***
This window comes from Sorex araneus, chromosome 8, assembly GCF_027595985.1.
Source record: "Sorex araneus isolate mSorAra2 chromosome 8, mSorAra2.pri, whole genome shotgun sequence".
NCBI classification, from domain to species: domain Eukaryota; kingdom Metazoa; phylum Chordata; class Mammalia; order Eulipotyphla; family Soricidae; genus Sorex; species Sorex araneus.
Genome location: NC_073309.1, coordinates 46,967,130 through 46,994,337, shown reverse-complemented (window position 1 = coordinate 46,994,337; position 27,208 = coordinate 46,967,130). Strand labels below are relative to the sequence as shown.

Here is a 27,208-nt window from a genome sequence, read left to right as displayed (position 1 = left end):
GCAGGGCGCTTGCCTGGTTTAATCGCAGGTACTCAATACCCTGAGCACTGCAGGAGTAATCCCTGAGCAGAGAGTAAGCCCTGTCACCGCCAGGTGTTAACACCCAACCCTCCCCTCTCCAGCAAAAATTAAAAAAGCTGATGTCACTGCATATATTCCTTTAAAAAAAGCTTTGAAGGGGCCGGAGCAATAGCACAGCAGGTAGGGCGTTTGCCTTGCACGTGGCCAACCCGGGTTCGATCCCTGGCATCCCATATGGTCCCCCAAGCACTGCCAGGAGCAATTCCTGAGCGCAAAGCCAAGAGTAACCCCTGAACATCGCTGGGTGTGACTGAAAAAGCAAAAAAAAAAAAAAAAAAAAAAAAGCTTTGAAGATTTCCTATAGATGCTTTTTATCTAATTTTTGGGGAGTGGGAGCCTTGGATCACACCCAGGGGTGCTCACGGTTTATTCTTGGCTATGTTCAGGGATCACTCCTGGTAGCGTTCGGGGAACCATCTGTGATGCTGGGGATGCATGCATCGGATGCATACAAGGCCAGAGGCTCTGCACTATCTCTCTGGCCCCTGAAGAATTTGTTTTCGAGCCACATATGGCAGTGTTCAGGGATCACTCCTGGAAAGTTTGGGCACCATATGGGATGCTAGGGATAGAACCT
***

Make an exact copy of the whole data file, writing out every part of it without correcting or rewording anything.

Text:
This window comes from Sorex araneus, chromosome 8, assembly GCF_027595985.1.
Source record: "Sorex araneus isolate mSorAra2 chromosome 8, mSorAra2.pri, whole genome shotgun sequence".
NCBI classification, from domain to species: domain Eukaryota; kingdom Metazoa; phylum Chordata; class Mammalia; order Eulipotyphla; family Soricidae; genus Sorex; species Sorex araneus.
Genome location: NC_073309.1, coordinates 46,967,130 through 46,994,337, shown reverse-complemented (window position 1 = coordinate 46,994,337; position 27,208 = coordinate 46,967,130). Strand labels below are relative to the sequence as shown.

Here is a 27,208-nt window from a genome sequence, read left to right as displayed (position 1 = left end):
GCAGGGCGCTTGCCTGGTTTAATCGCAGGTACTCAATACCCTGAGCACTGCAGGAGTAATCCCTGAGCAGAGAGTAAGCCCTGTCACCGCCAGGTGTTAACACCCAACCCTCCCCTCTCCAGCAAAAATTAAAAAAGCTGATGTCACTGCATATATTCCTTTAAAAAAAGCTTTGAAGGGGCCGGAGCAATAGCACAGCAGGTAGGGCGTTTGCCTTGCACGTGGCCAACCCGGGTTCGATCCCTGGCATCCCATATGGTCCCCCAAGCACTGCCAGGAGCAATTCCTGAGCGCAAAGCCAAGAGTAACCCCTGAACATCGCTGGGTGTGACTGAAAAAGCAAAAAAAAAAAAAAAAAAAAAAAAGCTTTGAAGATTTCCTATAGATGCTTTTTATCTAATTTTTGGGGAGTGGGAGCCTTGGATCACACCCAGGGGTGCTCACGGTTTATTCTTGGCTATGTTCAGGGATCACTCCTGGTAGCGTTCGGGGAACCATCTGTGATGCTGGGGATGCATGCATCGGATGCATACAAGGCCAGAGGCTCTGCACTATCTCTCTGGCCCCTGAAGAATTTGTTTTCGAGCCACATATGGCAGTGTTCAGGGATCACTCCTGGAAAGTTTGGGCACCATATGGGATGCTAGGGATAGAACCT